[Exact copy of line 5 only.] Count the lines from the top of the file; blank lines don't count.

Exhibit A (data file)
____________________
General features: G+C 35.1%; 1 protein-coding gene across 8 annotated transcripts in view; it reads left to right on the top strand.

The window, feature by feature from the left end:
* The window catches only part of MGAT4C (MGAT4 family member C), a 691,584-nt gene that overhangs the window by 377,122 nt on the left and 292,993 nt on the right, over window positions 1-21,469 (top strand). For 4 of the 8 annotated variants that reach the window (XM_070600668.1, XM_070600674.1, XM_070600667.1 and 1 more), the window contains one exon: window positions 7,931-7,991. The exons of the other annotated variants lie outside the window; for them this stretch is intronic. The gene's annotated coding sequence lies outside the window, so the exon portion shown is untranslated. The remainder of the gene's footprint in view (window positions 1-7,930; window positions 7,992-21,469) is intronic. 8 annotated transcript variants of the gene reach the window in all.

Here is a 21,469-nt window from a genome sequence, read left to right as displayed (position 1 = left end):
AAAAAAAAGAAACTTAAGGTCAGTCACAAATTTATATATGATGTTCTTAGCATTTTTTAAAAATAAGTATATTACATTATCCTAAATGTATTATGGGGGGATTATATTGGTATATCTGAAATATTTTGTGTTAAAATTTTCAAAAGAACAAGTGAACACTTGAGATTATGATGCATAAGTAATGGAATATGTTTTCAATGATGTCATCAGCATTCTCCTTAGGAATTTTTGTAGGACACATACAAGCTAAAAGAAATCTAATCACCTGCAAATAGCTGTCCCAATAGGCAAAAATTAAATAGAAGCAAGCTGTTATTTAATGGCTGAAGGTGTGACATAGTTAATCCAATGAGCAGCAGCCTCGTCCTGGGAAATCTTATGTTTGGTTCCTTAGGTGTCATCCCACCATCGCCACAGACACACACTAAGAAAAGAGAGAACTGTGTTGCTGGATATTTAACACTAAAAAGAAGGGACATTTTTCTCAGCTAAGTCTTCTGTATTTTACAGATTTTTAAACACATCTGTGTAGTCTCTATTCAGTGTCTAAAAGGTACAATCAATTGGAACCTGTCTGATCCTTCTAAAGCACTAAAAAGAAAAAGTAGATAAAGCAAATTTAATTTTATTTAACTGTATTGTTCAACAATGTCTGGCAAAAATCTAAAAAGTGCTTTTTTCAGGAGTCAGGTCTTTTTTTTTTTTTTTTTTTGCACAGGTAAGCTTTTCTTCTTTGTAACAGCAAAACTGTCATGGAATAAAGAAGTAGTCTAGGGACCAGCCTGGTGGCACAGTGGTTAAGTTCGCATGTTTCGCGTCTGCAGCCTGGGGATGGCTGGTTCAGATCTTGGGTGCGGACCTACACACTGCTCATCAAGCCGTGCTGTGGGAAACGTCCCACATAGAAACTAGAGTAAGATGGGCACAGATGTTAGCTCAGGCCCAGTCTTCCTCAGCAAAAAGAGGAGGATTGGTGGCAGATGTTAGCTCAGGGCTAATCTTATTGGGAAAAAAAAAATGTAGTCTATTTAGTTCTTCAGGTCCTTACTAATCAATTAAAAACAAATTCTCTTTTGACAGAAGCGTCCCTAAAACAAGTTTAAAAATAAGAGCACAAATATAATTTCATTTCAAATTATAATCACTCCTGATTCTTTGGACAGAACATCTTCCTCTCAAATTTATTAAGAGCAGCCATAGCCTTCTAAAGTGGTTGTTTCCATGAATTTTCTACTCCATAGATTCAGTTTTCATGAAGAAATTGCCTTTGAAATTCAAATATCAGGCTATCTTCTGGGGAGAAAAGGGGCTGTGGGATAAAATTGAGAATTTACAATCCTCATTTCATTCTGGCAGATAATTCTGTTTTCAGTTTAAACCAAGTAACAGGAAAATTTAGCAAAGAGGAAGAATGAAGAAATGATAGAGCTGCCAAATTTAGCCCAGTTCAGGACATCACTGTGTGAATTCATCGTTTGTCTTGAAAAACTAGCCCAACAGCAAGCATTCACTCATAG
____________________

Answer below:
AAAAAAAAGAAACTTAAGGTCAGTCACAAATTTATATATGATGTTCTTAGCATTTTTTAAAAATAAGTATATTACATTATCCTAAATGTATTATGGGGGGATTATATTGGTATATCTGAAATATTTTGTGTTAAAATTTTCAAAAGAACAAGTGAACACTTGAGATTATGATGCATAAGTAATGGAATATGTTTTCAATGATGTCATCAGCATTCTCCTTAGGAATTTTTGTAGGACACATACAAGCTAAAAGAAATCTAATCACCTGCAAATAGCTGTCCCAATAGGCAAAAATTAAATAGAAGCAAGCTGTTATTTAATGGCTGAAGGTGTGACATAGTTAATCCAATGAGCAGCAGCCTCGTCCTGGGAAATCTTATGTTTGGTTCCTTAGGTGTCATCCCACCATCGCCACAGACACACACTAAGAAAAGAGAGAACTGTGTTGCTGGATATTTAACACTAAAAAGAAGGGACATTTTTCTCAGCTAAGTCTTCTGTATTTTACAGATTTTTAAACACATCTGTGTAGTCTCTATTCAGTGTCTAAAAGGTACAATCAATTGGAACCTGTCTGATCCTTCTAAAGCACTAAAAAGAAAAAGTAGATAAAGCAAATTTAATTTTATTTAACTGTATTGTTCAACAATGTCTGGCAAAAATCTAAAAAGTGCTTTTTTCAGGAGTCAGGTCTTTTTTTTTTTTTTTTTTTGCACAGGTAAGCTTTTCTTCTTTGTAACAGCAAAACTGTCATGGAATAAAGAAGTAGTCTAGGGACCAGCCTGGTGGCACAGTGGTTAAGTTCGCATGTTTCGCGTCTGCAGCCTGGGGATGGCTGGTTCAGATCTTGGGTGCGGACCTACACACTGCTCATCAAGCCGTGCTGTGGGAAACGTCCCACATAGAAACTAGAGTAAGATGGGCACAGATGTTAGCTCAGGCCCAGTCTTCCTCAGCAAAAAGAGGAGGATTGGTGGCAGATGTTAGCTCAGGGCTAATCTTATTGGGAAAAAAAAAATGTAGTCTATTTAGTTCTTCAGGTCCTTACTAATCAATTAAAAACAAATTCTCTTTTGACAGAAGCGTCCCTAAAACAAGTTTAAAAATAAGAGCACAAATATAATTTCATTTCAAATTATAATCACTCCTGATTCTTTGGACAGAACATCTTCCTCTCAAATTTATTAAGAGCAGCCATAGCCTTCTAAAGTGGTTGTTTCCATGAATTTTCTACTCCATAGATTCAGTTTTCATGAAGAAATTGCCTTTGAAATTCAAATATCAGGCTATCTTCTGGGGAGAAAAGGGGCTGTGGGATAAAATTGAGAATTTACAATCCTCATTTCATTCTGGCAGATAATTCTGTTTTCAGTTTAAACCAAGTAACAGGAAAATTTAGCAAAGAGGAAGAATGAAGAAATGATAGAGCTGCCAAATTTAGCCCAGTTCAGGACATCACTGTGTGAATTCATCGTTTGTCTTGAAAAACTAGCCCAACAGCAAGCATTCACTCATAG